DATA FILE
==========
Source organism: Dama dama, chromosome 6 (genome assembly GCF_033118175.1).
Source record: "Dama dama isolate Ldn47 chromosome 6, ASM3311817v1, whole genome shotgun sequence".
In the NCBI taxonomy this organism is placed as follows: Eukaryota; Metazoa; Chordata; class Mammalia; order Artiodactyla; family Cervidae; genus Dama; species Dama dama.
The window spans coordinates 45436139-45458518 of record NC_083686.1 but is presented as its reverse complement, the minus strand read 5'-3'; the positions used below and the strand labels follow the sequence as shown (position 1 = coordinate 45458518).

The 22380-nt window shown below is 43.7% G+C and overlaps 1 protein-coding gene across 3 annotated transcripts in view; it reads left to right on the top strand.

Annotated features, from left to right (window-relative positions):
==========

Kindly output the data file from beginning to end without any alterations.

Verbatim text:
Source organism: Dama dama, chromosome 6 (genome assembly GCF_033118175.1).
Source record: "Dama dama isolate Ldn47 chromosome 6, ASM3311817v1, whole genome shotgun sequence".
In the NCBI taxonomy this organism is placed as follows: Eukaryota; Metazoa; Chordata; class Mammalia; order Artiodactyla; family Cervidae; genus Dama; species Dama dama.
The window spans coordinates 45436139-45458518 of record NC_083686.1 but is presented as its reverse complement, the minus strand read 5'-3'; the positions used below and the strand labels follow the sequence as shown (position 1 = coordinate 45458518).

The 22380-nt window shown below is 43.7% G+C and overlaps 1 protein-coding gene across 3 annotated transcripts in view; it reads left to right on the top strand.

Annotated features, from left to right (window-relative positions):